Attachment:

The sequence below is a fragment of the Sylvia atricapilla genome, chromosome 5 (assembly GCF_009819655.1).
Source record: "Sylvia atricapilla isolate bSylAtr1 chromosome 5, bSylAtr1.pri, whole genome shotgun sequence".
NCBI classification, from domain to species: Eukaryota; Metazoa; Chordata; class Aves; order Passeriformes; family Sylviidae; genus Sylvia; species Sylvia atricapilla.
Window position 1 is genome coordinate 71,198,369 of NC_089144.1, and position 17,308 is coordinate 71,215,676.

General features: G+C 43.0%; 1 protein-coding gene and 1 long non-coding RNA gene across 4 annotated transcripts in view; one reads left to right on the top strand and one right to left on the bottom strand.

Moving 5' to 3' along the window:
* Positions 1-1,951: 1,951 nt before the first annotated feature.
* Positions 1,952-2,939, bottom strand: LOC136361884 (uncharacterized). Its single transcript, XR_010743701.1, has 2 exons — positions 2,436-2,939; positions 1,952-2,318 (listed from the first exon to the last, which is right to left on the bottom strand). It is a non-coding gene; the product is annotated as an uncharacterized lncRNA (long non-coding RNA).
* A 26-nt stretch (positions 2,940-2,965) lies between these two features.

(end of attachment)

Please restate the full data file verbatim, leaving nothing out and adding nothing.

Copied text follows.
The sequence below is a fragment of the Sylvia atricapilla genome, chromosome 5 (assembly GCF_009819655.1).
Source record: "Sylvia atricapilla isolate bSylAtr1 chromosome 5, bSylAtr1.pri, whole genome shotgun sequence".
NCBI classification, from domain to species: Eukaryota; Metazoa; Chordata; class Aves; order Passeriformes; family Sylviidae; genus Sylvia; species Sylvia atricapilla.
Window position 1 is genome coordinate 71,198,369 of NC_089144.1, and position 17,308 is coordinate 71,215,676.

General features: G+C 43.0%; 1 protein-coding gene and 1 long non-coding RNA gene across 4 annotated transcripts in view; one reads left to right on the top strand and one right to left on the bottom strand.

Moving 5' to 3' along the window:
* Positions 1-1,951: 1,951 nt before the first annotated feature.
* Positions 1,952-2,939, bottom strand: LOC136361884 (uncharacterized). Its single transcript, XR_010743701.1, has 2 exons — positions 2,436-2,939; positions 1,952-2,318 (listed from the first exon to the last, which is right to left on the bottom strand). It is a non-coding gene; the product is annotated as an uncharacterized lncRNA (long non-coding RNA).
* A 26-nt stretch (positions 2,940-2,965) lies between these two features.